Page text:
• Henrietta Swan Leavitt (astronomy/mathematics, d. 1921; discovered Leavitt's Law, which allows accurate estimation of the distance of variable stars)
  • Phoebe Sarah "Hertha" Ayrton (engineering/physics, d. 1923; first female elected member of the Institution of Electrical Engineers)
  • Hypatia of Alexandria (mathematics, d. 415)
  • Ida Noddack (chemistry/physics, d. 1978; first proposed/predicted the concept of nuclear fission)
  • Inge Lehmann (geophysics/seismology, d. 1994; proposed the current layered-core model of the earth's interior)
  • Irène Joliot-Curie (chemistry, d. 1956)
  • Isala Van Diest (medicine, d. 1916; first female doctor in Belgium)
  • Jane Colden (botany, d. 1766)
  • Jane Sharp (midwifery, 1600s; her book is still in print today)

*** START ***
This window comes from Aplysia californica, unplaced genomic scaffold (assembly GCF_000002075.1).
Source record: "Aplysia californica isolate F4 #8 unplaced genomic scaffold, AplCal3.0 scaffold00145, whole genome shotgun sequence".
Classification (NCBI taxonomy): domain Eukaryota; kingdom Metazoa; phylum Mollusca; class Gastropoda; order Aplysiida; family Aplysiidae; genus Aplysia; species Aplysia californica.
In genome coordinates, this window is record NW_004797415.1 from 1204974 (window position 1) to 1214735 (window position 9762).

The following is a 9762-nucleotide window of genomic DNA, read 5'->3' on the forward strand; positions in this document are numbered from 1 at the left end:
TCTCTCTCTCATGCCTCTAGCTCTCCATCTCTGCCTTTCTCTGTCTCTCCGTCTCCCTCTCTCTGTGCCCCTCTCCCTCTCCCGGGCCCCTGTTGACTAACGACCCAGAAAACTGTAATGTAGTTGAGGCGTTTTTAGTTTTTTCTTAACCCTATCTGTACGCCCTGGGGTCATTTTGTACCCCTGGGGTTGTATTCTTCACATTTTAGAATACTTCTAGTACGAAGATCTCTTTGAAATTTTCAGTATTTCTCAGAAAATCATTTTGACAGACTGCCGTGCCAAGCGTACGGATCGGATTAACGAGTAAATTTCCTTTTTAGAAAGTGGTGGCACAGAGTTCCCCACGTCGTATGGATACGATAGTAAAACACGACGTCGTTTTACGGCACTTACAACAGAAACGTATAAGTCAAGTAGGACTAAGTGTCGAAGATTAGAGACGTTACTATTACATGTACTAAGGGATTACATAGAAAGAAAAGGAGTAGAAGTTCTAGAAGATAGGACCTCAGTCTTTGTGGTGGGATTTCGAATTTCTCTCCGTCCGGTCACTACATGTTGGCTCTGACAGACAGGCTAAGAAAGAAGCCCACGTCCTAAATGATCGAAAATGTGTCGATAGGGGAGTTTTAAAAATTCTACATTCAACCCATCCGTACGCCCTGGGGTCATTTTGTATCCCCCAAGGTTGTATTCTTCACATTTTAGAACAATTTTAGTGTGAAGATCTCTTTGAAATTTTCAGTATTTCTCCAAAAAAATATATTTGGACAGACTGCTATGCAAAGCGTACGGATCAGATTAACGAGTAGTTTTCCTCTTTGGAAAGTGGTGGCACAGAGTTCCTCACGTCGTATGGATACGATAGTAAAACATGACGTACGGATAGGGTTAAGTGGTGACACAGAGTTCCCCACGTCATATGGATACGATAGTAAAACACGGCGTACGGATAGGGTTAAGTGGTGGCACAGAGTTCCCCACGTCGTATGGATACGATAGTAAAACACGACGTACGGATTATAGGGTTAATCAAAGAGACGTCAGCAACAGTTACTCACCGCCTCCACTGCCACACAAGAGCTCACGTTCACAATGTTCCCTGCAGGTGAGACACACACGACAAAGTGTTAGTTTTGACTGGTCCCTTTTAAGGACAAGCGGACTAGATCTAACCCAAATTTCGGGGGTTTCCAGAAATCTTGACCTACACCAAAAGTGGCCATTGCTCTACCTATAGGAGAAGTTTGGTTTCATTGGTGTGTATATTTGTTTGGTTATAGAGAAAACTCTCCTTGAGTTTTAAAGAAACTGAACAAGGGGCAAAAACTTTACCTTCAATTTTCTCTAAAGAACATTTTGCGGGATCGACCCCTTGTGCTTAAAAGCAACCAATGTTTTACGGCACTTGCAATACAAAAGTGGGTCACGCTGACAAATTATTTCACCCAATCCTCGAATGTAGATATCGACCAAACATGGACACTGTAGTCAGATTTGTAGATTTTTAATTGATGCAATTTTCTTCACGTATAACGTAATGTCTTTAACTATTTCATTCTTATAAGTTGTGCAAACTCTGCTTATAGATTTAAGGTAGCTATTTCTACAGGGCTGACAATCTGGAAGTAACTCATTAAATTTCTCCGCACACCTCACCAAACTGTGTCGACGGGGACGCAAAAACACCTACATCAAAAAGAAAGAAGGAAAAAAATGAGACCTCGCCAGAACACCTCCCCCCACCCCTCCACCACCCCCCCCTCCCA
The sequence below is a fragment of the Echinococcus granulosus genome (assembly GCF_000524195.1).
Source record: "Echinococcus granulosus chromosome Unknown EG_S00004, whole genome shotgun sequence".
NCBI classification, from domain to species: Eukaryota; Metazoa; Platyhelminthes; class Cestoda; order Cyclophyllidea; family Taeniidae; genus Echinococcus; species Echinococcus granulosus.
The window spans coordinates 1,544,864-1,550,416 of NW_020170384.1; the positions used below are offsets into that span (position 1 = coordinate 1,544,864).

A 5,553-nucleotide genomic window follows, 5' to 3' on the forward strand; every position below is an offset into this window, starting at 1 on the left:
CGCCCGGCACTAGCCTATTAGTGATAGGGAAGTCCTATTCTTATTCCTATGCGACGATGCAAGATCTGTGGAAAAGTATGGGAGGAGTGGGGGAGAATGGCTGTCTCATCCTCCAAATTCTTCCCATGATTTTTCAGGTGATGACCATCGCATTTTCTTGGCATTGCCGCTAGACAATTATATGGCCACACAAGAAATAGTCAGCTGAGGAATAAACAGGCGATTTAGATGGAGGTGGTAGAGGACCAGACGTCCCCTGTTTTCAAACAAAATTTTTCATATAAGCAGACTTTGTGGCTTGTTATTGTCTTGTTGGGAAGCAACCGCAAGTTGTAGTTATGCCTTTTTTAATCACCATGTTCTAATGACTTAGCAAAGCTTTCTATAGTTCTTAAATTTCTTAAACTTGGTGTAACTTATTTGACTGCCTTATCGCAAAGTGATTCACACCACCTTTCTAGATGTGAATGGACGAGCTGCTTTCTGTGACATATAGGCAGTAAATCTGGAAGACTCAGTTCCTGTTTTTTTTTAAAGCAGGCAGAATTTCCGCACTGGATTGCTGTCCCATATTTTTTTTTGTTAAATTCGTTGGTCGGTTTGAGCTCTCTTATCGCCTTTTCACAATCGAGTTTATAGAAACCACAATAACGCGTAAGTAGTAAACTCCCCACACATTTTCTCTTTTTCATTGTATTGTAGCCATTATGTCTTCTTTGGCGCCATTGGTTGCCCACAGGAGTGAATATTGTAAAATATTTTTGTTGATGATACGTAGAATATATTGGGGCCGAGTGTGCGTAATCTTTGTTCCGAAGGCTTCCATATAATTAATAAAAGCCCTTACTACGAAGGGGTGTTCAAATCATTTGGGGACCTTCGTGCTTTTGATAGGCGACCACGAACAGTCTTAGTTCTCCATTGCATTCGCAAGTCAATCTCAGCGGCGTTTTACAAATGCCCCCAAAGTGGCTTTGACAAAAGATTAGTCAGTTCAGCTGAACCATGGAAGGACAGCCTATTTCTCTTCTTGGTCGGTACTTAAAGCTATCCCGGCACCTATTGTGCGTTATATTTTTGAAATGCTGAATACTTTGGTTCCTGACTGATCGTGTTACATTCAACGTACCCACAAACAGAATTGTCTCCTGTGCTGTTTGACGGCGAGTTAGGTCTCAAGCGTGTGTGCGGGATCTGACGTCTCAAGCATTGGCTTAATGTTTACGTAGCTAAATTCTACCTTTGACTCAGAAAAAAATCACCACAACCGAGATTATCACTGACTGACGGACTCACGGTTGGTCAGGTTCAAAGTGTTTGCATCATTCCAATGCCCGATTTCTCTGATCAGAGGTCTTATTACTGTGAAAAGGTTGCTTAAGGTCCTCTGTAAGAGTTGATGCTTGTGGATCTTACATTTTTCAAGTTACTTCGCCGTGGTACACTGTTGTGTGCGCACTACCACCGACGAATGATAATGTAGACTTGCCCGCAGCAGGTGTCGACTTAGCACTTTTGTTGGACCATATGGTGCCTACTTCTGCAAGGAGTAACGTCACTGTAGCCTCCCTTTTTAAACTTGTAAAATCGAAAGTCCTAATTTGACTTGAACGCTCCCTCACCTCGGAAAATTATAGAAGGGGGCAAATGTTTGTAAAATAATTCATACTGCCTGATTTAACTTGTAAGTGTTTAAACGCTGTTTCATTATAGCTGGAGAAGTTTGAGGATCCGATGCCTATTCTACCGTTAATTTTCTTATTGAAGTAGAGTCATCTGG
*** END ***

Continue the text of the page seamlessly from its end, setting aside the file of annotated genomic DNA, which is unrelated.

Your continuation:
• Jeanne Villepreux-Power (marine biology, d. 1871; first to use aquariums to study marine life)
  • Johanna Mestorf (archaeology, d. 1909)
  • Katherine Blodgett (physics, d. 1979) 
  • Katherine Johnson (mathematics; calculated NASA trajectories pre-computer)
  • Kirstine Meyer (physics, d. 1931; founded the Danish journal of physics, Fysisk Tidsskrift)
  • Laura Bassi (physics, d. 1778)
  • Lise Meitner (physics, d. 1964; offered a position on the Manhattan Project, which she refused on moral grounds)
  • Maria Lovisa Ǻhrborg (medicine, d. 1881; first female doctor in Sweden)
  • Margaret Cavendish (natural philosophy, d. 1673)
  • Margaret Eliza Maltby (physics, d. 1944)
  • Maria/Mary the Jewess (alchemy/chemistry, ≈200 AD; invented several types of chemical apparatus)
  • Maria Dalle Donne (medicine, d. 1842; first woman to earn a doctorate of medicine)
  • Maria Gaetana Agnesi (mathematics, d. 1799)